Michael Barone

"There is on the globe one single spot, the possessor of which is our natural and habitual enemy. It is New Orleans, through which the produce of three-eights of our territory must pass to market."

 So wrote Thomas Jefferson in 1803 to his negotiators in France, in words intended to persuade Napoleon to sell the already thriving port city to the young United States. The French ruler was impressed enough to throw in the vast hinterland of the Louisiana Purchase, all for the bargain price of $15 million.

 As I write, four days after the levees broke, the possessors of New Orleans are the waters and the looters and thugs who have been plundering luxury merchandise and shooting at policemen and rescue teams. The criminals seem likely to be dispersed by the soldiers now pouring into the city, and the floodwaters will in time -- it will seem an agonizingly long time -- be displaced. But the question will remain: What kind of New Orleans will be rebuilt?

 It could just be an industrial terminal. George Friedman, of stratfor.com, argues that "the ports of South Louisiana and New Orleans, which run north and south of the city, are as important today as at any point during the history of the republic." As in Jefferson's time, this "is where the bulk commodities of agriculture go out to the world and" -- we get beyond 1803 here -- "the bulk commodities of industrialism come in." Those bulk commodities include oil and natural gas, about one-quarter of the national production of which come through New Orleans and South Louisiana.

 Friedman's argument seems hard to counter. And it is surely within the nation's physical and financial capacity to rebuild New Orleans' port and oil infrastructure -- re-engineering it to withstand a Category 4 or 5 hurricane this time, not just a Category 3 -- and make it once again what it was until last weekend. But ports and petrochemicals are no longer labor-intensive industries: It doesn't take that many employees to man a refinery or a container port. Port Fourchon, the site of the Louisiana Offshore Oil Port, is a tiny community in southern Lafourche Parish. Restoring the port will not restore the fabric of the city.

 And some parts of that fabric are not worth restoring. The city of New Orleans has had a horrifyingly high crime rate in recent years, and after disaster hit, the reports of looting -- not just of food and necessities, but of luxury items -- have been rampant. Shots have been fired at rescue teams and police officers; supplies of food and medicines on their way to hospitals have been hijacked; gangs of criminals have stolen boats from survivors. Flooding has produced an urban riot like those of the 1960s or Los Angeles in 1992.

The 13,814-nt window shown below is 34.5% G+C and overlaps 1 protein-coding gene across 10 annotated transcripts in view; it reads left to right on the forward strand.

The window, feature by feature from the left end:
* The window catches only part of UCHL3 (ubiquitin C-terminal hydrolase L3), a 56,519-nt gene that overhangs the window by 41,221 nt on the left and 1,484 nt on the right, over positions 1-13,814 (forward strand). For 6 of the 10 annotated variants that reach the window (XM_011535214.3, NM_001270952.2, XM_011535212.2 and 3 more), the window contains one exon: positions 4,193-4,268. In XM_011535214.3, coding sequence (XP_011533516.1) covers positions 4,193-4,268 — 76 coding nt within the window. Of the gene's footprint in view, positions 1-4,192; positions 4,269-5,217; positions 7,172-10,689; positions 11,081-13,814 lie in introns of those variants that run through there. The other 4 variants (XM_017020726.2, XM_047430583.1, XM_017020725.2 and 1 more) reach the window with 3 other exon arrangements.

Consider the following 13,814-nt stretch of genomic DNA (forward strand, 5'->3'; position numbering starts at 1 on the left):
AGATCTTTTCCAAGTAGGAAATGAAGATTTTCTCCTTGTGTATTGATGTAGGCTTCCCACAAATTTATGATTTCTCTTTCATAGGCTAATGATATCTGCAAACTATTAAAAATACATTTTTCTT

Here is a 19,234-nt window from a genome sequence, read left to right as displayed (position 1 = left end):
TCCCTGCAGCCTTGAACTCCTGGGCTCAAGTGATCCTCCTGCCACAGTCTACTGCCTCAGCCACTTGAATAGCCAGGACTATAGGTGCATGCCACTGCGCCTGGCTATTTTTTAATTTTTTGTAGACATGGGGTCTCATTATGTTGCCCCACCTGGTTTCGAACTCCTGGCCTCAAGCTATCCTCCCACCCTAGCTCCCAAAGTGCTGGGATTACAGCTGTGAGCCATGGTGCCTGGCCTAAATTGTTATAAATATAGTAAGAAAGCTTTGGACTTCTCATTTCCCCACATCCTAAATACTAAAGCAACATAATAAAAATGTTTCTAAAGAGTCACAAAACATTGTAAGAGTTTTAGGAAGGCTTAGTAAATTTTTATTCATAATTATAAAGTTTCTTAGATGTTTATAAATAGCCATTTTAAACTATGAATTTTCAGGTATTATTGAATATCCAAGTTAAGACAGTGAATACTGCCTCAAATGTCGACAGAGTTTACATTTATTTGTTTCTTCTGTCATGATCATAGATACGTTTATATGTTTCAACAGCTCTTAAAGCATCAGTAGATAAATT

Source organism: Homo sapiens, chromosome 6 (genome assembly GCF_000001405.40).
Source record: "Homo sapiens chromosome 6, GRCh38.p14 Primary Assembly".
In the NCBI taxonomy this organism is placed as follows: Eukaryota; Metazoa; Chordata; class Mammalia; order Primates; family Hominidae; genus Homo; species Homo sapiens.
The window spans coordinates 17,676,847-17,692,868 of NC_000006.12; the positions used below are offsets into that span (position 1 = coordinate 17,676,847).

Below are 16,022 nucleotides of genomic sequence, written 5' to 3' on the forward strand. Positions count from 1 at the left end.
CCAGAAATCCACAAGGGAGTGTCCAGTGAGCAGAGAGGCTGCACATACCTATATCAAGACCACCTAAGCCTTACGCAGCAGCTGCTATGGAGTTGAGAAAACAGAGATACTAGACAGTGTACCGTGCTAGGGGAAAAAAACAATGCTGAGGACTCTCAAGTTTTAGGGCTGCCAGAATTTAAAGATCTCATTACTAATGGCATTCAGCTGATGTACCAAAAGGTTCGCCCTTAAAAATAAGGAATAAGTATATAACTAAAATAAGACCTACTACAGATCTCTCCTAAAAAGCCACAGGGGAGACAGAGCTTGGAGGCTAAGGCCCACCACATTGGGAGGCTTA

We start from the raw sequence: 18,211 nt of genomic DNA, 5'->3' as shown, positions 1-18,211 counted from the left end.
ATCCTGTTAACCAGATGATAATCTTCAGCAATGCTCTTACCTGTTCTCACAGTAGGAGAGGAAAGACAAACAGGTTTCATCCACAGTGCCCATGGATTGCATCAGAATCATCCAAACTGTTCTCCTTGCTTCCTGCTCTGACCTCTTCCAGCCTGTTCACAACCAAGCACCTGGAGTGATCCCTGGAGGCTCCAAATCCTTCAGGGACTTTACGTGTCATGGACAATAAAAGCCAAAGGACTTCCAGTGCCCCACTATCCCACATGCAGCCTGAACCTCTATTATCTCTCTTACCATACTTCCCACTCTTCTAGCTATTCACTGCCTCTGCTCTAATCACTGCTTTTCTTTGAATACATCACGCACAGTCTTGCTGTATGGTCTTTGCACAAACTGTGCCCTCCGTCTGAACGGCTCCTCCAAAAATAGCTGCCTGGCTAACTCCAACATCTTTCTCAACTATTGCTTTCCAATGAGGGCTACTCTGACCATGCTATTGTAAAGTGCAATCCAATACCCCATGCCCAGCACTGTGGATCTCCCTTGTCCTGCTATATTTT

I worked as an intern in the office of the mayor of Detroit during the riot summer of 1967, and I know what happened to that city during the riot and after. The riot destroyed some commercial strips, but the high crime that persisted for years afterward resulted in the emptying out of large parts of the city, the destruction of the value of commercial and residential real estate, and a population drop from 1,670,000 in 1960 to 900,000 in 2004.

 Something similar has been going on recently in New Orleans. The population of the central city declined from 484,000 in 2000 to 462,000 in 2004 -- one of the biggest percentage declines in the nation. It seems unlikely that many of the small wooden houses in neighborhoods dominated by the criminal underclass will be habitable after the waters recede, nor will it be worth anyone's money to rebuild them. New Orleans may suffer a population loss similar to Detroit's in a much smaller period of time.

 The suburbs are more likely to be rebuilt, and the gambling casinos and the historic structures of the French Quarter and the Garden District will be, too, to the maximum extent possible. The tourist trade, which has recently been New Orleans' biggest employer, will likely revive, and the city's great restaurants will likely reopen.

 But New Orleans' heritages of upper-class complaisance and political corruption -- the result of the city's French tradition -- work against a more broadly based commercial and economic revival. Without changes in these attitudes, historic New Orleans may revive, but the city will become little more than a theme park, like Venice, and not the great commercial beehive it once was.


Michael Barone

Michael Barone, senior political analyst for The Washington Examiner (www.washingtonexaminer.com), is a resident fellow at the American Enterprise Institute, a Fox News Channel contributor and a co-author of The Almanac of American Politics. To find out more about Michael Barone, and read features by other Creators Syndicate writers and cartoonists, visit the Creators Syndicate Web page at www.creators.com. COPYRIGHT 2011 THE WASHINGTON EXAMINER. DISTRIBUTED BY CREATORS.COM